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Posted On: 20 June 2016 03:00 pm
Updated On: 12 November 2020 02:16 pm

Hajj and Umrah - Here are the answers to your questions!

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When you live in a Muslim country, it is important to get acquainted with the cultural and religious differences and practices. Cultural awareness and sensitivity is vital not only at the work place and school but in the supermarket, at the doctors, in your yoga class or at lunch with a group with friends. We always try to help as much as we can to keep you informed about cultural practices, social mores, local traditions and your dos and don’ts.

Before and during Ramadan, many Muslims decide to go for Umrah, and once a year some might go on their Hajj. Now when your friend, colleague or acquaintance declares they are making the trip for Umrah, do you know what they will be doing? Or what the difference between Umrah and Hajj is? Here are all your answers, Alhamdulillah!

1. Hajj is the pilgrimage to Mecca in Saudi Arabia, which is also the fifth pillar of Islam. Every Muslim should try to perform Hajj at least once in their lifetime should they be healthy and able to afford it.

2. Umrah is known as the “minor” or “lesser pilgrimage”, because it’s the mini Hajj. Performing Umrah during Ramadan is considered a great achievement and equal to Hajj.

3. Hajj takes places between the eighth and thirteenth days of Dhu al-Hijjah, the 12th month of the Muslim lunar calendar. Umrah on the other hand, can be performed at any day of the year or as part of Hajj.

4. The literal meaning of Hajj is to “continuously strive to reach one’s goal” and those performing Hajj are called Hajji. Umrah means to “visit a populated place”, which is Mecca around the Ka’ba and Sa’i.

5. During the pilgrimage men are dressing themselves in two pieces of white sheet called Ihram, and women wear hijab but not niqab and a simple white dress. The clothing should have no stitches to reflect one’s modesty and equality to others. During Hajj the Hajji cannot shave, cut his/her nails or wear any jewelry.

6. At the Grand Mosque in Mecca, there is no gender segregation. Men and women perform their rituals side by side, this highlights the equality of humans before God.

7. Hajj has been commercialized and the trip can be very expensive. Hajj packages are as sometimes high as $5000 and more. Umrah is less expensive. You can apply for a Hajj visa, though Saudi Arabia does not issue visas to people traveling alone. There are also quotas for every country from which a number of pilgrims can travel from.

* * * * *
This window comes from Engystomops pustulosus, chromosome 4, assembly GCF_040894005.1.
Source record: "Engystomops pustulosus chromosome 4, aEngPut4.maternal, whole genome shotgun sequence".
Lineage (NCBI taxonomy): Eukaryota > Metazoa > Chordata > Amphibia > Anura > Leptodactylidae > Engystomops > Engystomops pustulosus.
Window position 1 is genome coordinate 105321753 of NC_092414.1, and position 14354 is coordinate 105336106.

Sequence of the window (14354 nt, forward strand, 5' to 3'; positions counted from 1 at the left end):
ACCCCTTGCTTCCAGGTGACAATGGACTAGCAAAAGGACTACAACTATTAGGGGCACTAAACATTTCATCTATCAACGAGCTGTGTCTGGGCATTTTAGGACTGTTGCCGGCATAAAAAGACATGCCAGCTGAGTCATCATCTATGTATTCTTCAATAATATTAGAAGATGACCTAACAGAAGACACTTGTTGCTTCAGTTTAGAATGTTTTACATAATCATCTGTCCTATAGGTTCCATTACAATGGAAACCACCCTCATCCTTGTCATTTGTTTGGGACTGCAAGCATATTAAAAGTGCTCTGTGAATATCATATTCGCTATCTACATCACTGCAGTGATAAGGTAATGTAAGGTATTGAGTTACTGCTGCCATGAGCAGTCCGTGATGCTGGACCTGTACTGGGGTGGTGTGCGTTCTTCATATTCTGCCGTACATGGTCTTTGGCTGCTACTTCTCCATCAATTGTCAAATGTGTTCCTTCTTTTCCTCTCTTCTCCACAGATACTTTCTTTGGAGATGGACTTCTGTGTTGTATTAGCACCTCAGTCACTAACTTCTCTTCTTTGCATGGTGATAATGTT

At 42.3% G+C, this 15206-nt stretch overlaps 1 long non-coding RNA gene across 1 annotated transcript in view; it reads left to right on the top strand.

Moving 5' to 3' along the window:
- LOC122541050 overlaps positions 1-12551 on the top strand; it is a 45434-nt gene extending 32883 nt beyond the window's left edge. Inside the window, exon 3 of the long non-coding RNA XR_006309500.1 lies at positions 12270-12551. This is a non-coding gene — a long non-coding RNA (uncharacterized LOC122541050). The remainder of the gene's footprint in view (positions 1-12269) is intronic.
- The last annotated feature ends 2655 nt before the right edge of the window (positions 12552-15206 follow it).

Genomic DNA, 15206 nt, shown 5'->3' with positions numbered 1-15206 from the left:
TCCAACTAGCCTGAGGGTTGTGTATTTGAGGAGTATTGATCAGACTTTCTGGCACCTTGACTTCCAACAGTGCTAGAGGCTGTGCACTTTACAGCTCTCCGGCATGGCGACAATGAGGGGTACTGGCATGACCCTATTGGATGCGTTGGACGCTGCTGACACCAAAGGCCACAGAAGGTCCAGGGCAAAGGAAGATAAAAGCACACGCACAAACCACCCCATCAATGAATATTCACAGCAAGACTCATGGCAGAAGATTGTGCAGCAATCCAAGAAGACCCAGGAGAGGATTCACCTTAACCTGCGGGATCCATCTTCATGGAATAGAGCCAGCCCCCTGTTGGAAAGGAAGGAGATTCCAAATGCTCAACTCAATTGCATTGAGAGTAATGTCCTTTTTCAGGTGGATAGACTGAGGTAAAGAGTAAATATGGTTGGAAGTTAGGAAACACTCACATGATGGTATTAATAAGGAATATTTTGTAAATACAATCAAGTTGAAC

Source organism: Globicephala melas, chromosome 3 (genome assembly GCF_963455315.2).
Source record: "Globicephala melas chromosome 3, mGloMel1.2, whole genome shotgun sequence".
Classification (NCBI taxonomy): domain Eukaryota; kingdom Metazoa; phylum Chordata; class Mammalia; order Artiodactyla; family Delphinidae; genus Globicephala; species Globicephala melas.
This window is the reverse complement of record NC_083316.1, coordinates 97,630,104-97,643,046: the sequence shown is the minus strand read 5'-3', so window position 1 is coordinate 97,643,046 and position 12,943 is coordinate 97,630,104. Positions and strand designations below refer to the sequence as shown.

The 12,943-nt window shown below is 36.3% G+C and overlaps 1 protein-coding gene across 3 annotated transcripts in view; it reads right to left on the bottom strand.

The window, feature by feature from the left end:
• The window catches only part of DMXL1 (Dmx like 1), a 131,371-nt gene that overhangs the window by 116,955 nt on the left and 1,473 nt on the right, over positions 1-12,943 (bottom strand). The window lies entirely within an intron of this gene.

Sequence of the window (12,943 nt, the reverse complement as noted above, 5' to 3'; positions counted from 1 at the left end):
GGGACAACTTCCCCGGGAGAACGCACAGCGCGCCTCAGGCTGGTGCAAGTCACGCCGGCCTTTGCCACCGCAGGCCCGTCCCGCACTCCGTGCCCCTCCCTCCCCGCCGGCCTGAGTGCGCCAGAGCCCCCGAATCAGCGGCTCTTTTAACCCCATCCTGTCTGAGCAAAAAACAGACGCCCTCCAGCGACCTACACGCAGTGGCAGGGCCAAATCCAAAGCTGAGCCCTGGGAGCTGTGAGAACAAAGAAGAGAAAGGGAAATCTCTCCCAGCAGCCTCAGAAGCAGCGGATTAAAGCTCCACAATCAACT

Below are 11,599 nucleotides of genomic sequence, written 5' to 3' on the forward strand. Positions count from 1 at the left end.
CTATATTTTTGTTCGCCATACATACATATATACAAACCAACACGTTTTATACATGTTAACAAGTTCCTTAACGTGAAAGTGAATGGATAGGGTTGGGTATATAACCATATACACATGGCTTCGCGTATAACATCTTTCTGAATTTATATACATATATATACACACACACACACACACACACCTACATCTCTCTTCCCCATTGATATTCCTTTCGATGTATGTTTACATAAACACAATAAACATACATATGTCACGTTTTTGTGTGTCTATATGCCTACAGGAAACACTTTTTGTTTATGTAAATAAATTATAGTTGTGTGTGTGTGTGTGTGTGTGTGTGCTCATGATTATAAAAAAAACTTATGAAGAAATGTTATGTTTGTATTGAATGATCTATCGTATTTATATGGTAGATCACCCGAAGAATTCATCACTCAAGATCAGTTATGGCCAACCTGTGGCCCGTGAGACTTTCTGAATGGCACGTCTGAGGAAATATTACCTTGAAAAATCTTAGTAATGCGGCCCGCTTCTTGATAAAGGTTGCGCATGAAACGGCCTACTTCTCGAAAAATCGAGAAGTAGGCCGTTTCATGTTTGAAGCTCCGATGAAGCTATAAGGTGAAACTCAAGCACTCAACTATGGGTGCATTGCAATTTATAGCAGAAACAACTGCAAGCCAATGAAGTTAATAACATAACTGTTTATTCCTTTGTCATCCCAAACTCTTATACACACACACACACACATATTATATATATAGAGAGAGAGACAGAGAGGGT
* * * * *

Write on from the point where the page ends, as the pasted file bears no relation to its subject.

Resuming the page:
8. The rites of Umrah are to enter the state of Ihram, do the Tawaf of Ka’ba which is the circling of the Ka’ba seven times anticlockwise, and Sa’i between the hills of Safa and Marwah – rapidly walking seven times back and forth between the hills signifying Hajar, Abraham’s second wife’s search for water. Lastly, halaq or taqsir is done by shaving or cutting the hair. Women’s hair is cut by one inch or more and men’s hair is completely shaved. This emphasizes the submission to God over glorifying physical appearances.

9. The rituals of Hajj include the same as for Umrah in addition to these:

- on the first day (8th day of Dhu al Hijjah) pilgrims go to Mina after the morning prayer to complete the other prayers there.

- On the next day they proceed to Arafat, 20 km from Mecca, make offerings, repent on their sins, seek mercy, and standing before God. After sunset they leave to Muzdalifah where Maghrib and Isha prayers are done together. You sleep on the ground under the open sky.

- On the third day it is time for stoning the Devil. Yes, you heard right! Seven stones are thrown at the largest of three pillars, the Jamrat al-Aqabah. Then an animal is sacrificed for Eid al-Adha. This part happens all over the world. Then it is time for halaq, where the hair is trimmed.

- On the fourth day, seven pebbles are thrown at the pillars again.

- On the fifth day, the stoning of the devil is repeated once again and the pilgrims can make their way to Mecca before sunset.

- On the 13th day of Dhu al Hijjah the farewell Tawaf is done by circling the Ka’ba seven times. Pilgrims can also continue by going to Medina to the mosque of the Prophet to visit the tomb of Prophet Muhammed (PBUH).

10. One last difference is the different types for Hajj and Umrah. There are three types of Hajj; the Ifrad, Tammatu, and Qiran. Ifrad is the Hajj itself, Tammatu is the performance of Hajj and Umrah separately, and Qiran is the combination of Hajj and Umrah. There are two types of Umrah called Al Umrat al Mutradah and Umrat al Tammatu. The first is Umrah without and the second is with Hajj.

Now that you know a little more about Hajj and Umrah, let us know if you have any questions or comments? Both pilgrimages are done out of devotion for God, even though they are not of equal weight.